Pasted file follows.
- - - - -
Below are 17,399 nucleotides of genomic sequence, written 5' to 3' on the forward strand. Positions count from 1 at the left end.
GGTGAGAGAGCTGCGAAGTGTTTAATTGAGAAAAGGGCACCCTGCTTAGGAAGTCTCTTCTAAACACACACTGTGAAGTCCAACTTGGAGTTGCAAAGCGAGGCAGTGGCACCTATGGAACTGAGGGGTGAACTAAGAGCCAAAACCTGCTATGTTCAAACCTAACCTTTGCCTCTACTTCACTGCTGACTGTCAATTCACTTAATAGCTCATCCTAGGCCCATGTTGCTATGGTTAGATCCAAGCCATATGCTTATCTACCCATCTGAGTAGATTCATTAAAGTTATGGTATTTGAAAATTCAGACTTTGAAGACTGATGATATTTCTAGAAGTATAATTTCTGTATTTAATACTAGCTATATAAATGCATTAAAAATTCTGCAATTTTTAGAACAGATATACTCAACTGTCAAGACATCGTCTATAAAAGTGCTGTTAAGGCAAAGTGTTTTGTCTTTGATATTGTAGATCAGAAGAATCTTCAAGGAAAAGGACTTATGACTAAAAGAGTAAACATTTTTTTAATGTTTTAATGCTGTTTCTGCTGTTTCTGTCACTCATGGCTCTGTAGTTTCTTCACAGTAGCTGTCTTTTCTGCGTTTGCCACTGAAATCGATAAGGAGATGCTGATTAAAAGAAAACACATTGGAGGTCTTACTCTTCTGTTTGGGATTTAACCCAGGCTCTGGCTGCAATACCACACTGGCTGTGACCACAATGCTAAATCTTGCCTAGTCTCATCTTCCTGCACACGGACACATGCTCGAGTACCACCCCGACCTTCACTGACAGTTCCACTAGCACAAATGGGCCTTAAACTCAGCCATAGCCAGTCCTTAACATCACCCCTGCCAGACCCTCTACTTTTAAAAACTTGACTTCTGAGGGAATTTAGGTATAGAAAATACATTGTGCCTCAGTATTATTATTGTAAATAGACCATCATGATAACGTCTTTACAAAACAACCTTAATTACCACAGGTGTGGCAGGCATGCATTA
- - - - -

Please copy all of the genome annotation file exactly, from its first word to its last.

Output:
Below are 17,399 nucleotides of genomic sequence, written 5' to 3' on the forward strand. Positions count from 1 at the left end.
GGTGAGAGAGCTGCGAAGTGTTTAATTGAGAAAAGGGCACCCTGCTTAGGAAGTCTCTTCTAAACACACACTGTGAAGTCCAACTTGGAGTTGCAAAGCGAGGCAGTGGCACCTATGGAACTGAGGGGTGAACTAAGAGCCAAAACCTGCTATGTTCAAACCTAACCTTTGCCTCTACTTCACTGCTGACTGTCAATTCACTTAATAGCTCATCCTAGGCCCATGTTGCTATGGTTAGATCCAAGCCATATGCTTATCTACCCATCTGAGTAGATTCATTAAAGTTATGGTATTTGAAAATTCAGACTTTGAAGACTGATGATATTTCTAGAAGTATAATTTCTGTATTTAATACTAGCTATATAAATGCATTAAAAATTCTGCAATTTTTAGAACAGATATACTCAACTGTCAAGACATCGTCTATAAAAGTGCTGTTAAGGCAAAGTGTTTTGTCTTTGATATTGTAGATCAGAAGAATCTTCAAGGAAAAGGACTTATGACTAAAAGAGTAAACATTTTTTTAATGTTTTAATGCTGTTTCTGCTGTTTCTGTCACTCATGGCTCTGTAGTTTCTTCACAGTAGCTGTCTTTTCTGCGTTTGCCACTGAAATCGATAAGGAGATGCTGATTAAAAGAAAACACATTGGAGGTCTTACTCTTCTGTTTGGGATTTAACCCAGGCTCTGGCTGCAATACCACACTGGCTGTGACCACAATGCTAAATCTTGCCTAGTCTCATCTTCCTGCACACGGACACATGCTCGAGTACCACCCCGACCTTCACTGACAGTTCCACTAGCACAAATGGGCCTTAAACTCAGCCATAGCCAGTCCTTAACATCACCCCTGCCAGACCCTCTACTTTTAAAAACTTGACTTCTGAGGGAATTTAGGTATAGAAAATACATTGTGCCTCAGTATTATTATTGTAAATAGACCATCATGATAACGTCTTTACAAAACAACCTTAATTACCACAGGTGTGGCAGGCATGCATTA